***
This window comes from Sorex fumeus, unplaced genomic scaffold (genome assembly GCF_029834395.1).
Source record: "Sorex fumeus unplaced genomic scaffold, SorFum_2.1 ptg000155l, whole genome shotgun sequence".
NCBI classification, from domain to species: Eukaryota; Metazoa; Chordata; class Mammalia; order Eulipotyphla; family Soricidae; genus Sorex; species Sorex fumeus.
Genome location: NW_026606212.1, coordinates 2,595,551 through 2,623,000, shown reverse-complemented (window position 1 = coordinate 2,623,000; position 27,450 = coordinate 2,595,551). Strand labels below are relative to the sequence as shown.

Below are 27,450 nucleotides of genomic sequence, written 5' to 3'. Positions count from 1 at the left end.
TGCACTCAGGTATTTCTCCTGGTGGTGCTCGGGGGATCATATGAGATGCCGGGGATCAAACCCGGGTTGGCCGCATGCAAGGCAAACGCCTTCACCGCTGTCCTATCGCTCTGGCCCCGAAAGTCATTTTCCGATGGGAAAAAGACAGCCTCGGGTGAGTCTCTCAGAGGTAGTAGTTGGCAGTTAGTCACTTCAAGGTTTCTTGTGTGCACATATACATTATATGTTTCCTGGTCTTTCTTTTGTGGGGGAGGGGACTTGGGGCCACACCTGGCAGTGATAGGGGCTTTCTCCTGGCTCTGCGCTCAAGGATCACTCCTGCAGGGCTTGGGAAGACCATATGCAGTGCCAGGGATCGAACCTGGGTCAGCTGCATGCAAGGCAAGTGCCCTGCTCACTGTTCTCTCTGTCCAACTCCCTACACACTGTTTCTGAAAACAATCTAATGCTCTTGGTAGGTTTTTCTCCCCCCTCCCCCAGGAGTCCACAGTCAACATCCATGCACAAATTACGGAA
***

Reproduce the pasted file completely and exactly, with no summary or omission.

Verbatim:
This window comes from Sorex fumeus, unplaced genomic scaffold (genome assembly GCF_029834395.1).
Source record: "Sorex fumeus unplaced genomic scaffold, SorFum_2.1 ptg000155l, whole genome shotgun sequence".
NCBI classification, from domain to species: Eukaryota; Metazoa; Chordata; class Mammalia; order Eulipotyphla; family Soricidae; genus Sorex; species Sorex fumeus.
Genome location: NW_026606212.1, coordinates 2,595,551 through 2,623,000, shown reverse-complemented (window position 1 = coordinate 2,623,000; position 27,450 = coordinate 2,595,551). Strand labels below are relative to the sequence as shown.

Below are 27,450 nucleotides of genomic sequence, written 5' to 3'. Positions count from 1 at the left end.
TGCACTCAGGTATTTCTCCTGGTGGTGCTCGGGGGATCATATGAGATGCCGGGGATCAAACCCGGGTTGGCCGCATGCAAGGCAAACGCCTTCACCGCTGTCCTATCGCTCTGGCCCCGAAAGTCATTTTCCGATGGGAAAAAGACAGCCTCGGGTGAGTCTCTCAGAGGTAGTAGTTGGCAGTTAGTCACTTCAAGGTTTCTTGTGTGCACATATACATTATATGTTTCCTGGTCTTTCTTTTGTGGGGGAGGGGACTTGGGGCCACACCTGGCAGTGATAGGGGCTTTCTCCTGGCTCTGCGCTCAAGGATCACTCCTGCAGGGCTTGGGAAGACCATATGCAGTGCCAGGGATCGAACCTGGGTCAGCTGCATGCAAGGCAAGTGCCCTGCTCACTGTTCTCTCTGTCCAACTCCCTACACACTGTTTCTGAAAACAATCTAATGCTCTTGGTAGGTTTTTCTCCCCCCTCCCCCAGGAGTCCACAGTCAACATCCATGCACAAATTACGGAA